The Devil in the White City: Murder, Magic, and Madness at the Fair That Changed America
The Devil in the White City Murder Magic and Madness at the Fair That Changed America Author:Erik Larson Two men, each handsome and unusually adept at his chosen work, embodied an element of the great dynamic that characterized America’s rush toward the twentieth century. The architect was Daniel Hudson Burnham, the fair’s brilliant director of works and the builder of many of the country’s most important structures, including the... more » Flatiron Building in New York and Union Station in Washington, D.C. The murderer was Henry H. Holmes, a young doctor who, in a malign parody of the White City, built his “World’s Fair Hotel” just west of the fairgrounds—a torture palace complete with dissection table, gas chamber, and 3,000-degree crematorium. Burnham overcame tremendous obstacles and tragedies as he organized the talents of Frederick Law Olmsted, Charles McKim, Louis Sullivan, and others to transform swampy Jackson Park into the White City, while Holmes used the attraction of the great fair and his own satanic charms to lure scores of young women to their deaths. What makes the story all the more chilling is that Holmes really lived, walking the grounds of that dream city by the lake.
TheDevil in the White City draws the reader into a time of magic and majesty, made all the more appealing by a supporting cast of real-life characters, including Buffalo Bill, Theodore Dreiser, Susan B. Anthony, Thomas Edison, Archduke Francis Ferdinand, and others. In this book the smoke, romance, and mystery of the Gilded Age come alive as never before.
Erik Larson’s gifts as a storyteller are magnificently displayed in this rich narrative of the master builder, the killer, and the great fair that obsessed them both.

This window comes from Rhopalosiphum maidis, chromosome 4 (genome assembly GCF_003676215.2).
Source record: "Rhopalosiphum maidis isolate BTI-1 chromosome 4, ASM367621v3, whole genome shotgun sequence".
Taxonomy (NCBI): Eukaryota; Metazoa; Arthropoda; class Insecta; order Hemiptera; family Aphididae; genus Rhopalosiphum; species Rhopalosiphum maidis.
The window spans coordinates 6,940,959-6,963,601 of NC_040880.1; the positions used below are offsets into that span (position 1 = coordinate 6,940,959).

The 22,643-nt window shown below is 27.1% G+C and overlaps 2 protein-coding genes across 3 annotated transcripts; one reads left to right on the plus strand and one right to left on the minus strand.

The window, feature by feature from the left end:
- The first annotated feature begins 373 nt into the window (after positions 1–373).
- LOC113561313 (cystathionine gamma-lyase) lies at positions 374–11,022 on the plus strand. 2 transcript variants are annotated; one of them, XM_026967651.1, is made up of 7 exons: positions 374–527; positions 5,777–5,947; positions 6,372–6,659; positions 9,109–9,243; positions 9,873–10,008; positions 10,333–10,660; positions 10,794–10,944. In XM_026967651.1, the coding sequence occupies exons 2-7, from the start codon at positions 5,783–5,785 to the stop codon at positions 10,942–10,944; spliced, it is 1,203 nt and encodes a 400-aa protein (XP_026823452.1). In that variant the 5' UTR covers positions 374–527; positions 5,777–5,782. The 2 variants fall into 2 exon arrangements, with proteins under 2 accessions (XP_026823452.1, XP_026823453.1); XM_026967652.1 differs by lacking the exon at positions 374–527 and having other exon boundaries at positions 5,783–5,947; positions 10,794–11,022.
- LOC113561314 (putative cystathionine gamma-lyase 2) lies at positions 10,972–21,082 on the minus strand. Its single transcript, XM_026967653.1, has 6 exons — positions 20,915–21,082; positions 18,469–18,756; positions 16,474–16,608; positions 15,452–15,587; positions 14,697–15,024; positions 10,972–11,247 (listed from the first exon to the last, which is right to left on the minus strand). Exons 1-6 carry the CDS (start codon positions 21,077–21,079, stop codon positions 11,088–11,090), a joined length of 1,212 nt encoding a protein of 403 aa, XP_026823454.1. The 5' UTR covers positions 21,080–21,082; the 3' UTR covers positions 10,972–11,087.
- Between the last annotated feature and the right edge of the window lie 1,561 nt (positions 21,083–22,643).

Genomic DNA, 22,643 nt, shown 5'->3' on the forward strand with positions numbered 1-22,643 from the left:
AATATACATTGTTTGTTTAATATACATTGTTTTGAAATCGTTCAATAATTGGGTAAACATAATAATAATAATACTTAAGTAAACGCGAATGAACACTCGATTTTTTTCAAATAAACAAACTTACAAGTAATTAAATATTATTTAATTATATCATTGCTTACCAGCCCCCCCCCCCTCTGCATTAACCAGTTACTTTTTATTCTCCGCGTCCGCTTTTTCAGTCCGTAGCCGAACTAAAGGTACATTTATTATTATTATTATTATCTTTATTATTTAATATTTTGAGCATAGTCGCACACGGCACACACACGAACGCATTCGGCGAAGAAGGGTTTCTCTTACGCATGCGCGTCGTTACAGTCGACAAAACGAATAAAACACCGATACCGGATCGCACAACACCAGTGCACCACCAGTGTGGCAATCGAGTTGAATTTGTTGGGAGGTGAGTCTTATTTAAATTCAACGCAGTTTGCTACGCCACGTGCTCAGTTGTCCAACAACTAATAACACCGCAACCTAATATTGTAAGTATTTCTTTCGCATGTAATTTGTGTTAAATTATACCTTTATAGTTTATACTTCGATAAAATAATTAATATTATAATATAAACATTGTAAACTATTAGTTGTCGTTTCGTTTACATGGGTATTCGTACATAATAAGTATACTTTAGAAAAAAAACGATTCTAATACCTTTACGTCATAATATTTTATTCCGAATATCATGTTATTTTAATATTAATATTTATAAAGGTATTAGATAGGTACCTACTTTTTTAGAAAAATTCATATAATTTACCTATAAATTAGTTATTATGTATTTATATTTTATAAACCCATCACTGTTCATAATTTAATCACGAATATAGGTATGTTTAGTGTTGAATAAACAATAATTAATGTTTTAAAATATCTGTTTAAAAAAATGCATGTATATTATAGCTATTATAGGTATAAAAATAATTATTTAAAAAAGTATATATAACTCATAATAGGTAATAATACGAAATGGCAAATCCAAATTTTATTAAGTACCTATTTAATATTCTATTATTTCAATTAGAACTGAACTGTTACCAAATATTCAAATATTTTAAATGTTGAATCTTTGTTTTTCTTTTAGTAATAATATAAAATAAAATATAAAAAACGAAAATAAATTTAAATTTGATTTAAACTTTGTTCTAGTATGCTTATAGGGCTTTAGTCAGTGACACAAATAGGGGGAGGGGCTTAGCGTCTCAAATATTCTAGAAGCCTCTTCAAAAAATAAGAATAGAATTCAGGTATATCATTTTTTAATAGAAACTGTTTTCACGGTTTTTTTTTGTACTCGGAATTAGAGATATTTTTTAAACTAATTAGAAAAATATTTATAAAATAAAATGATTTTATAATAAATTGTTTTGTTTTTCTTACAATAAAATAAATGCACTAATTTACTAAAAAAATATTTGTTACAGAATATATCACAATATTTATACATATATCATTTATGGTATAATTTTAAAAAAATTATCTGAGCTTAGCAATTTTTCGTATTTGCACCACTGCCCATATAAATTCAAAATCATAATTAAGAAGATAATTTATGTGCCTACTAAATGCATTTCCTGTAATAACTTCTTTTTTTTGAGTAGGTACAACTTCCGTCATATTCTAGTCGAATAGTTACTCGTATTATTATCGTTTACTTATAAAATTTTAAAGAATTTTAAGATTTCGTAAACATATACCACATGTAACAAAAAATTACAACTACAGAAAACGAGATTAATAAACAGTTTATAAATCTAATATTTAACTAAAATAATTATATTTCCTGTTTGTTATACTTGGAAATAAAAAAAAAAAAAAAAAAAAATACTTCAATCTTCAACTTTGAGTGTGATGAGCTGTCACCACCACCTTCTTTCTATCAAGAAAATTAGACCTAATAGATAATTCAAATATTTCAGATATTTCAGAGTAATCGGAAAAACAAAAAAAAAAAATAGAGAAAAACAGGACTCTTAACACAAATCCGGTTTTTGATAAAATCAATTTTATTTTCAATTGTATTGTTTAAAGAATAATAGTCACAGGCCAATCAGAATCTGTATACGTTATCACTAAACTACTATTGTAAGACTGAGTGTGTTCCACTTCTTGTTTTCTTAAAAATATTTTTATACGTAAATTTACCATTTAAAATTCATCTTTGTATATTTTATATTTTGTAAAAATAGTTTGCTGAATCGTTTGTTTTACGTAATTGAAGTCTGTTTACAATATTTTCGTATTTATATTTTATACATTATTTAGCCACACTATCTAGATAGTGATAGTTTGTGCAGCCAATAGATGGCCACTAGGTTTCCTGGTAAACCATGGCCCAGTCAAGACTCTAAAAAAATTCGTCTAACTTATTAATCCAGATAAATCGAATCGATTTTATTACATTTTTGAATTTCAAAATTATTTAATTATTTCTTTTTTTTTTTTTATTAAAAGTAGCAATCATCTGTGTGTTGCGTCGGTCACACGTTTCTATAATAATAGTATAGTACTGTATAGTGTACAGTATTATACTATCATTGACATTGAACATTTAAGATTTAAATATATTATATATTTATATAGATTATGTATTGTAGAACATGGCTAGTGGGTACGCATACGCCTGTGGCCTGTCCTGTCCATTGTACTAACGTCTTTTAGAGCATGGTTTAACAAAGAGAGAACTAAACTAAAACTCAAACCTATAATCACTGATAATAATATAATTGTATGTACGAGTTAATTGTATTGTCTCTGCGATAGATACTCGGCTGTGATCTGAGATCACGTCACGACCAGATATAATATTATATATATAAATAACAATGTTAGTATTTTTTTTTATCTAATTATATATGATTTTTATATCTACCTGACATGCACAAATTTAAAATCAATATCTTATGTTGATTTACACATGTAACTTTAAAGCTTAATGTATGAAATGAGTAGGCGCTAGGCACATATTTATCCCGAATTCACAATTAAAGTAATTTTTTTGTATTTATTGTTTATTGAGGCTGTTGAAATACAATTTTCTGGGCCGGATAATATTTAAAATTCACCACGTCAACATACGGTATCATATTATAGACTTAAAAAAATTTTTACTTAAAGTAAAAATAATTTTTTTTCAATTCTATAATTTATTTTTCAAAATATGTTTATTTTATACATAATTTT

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Jean G. (gianna) reviewed The Devil in the White City: Murder, Magic, and Madness at the Fair That Changed America on
Helpful Score: 39
I requested this book because I was intrigued by the fact that it had received 70+ essentially positive reviews! I don't think I have ever seen that before!
This was a good read. The information about the Fair was fascinating. I was glad to be spared the horrid details of the serial murders. The book was very well written, not sensationalistic and truly interesting.
I am re-listing so someone else can enoy.
Kerry reviewed The Devil in the White City: Murder, Magic, and Madness at the Fair That Changed America on
Helpful Score: 25
History with suspense of a murder mystery. Larson ties events surrounding early 1890's Chicago World's Fair in to a non-fiction page turner. The story will remain with you long after book goes to a dusty corner of your bookshelf. Highly recommended.
Erik Larson has been able to take historical events and mold a very readable non-fiction book. It looks into the events of the Chicago's World's Fair by telling the story of two masterminds. One a mastermind of architecture and the world's fair and another a mastermind of using charm and murder. Although I am usually interested in history books, I did enjoy as well as appreciate this book and in the end still can not believe the events in this book are real and factual at times and have to remind myself that this was not a novel.
I thought the book seemed interesting,from the synopsis on the best sellers list - I like a good "true story". This book mixes history, with a few madmen moving in tandem through the book. Slow to get moving, but by the middle of the book - I had to know how it all ended and stayed up way too late to finish!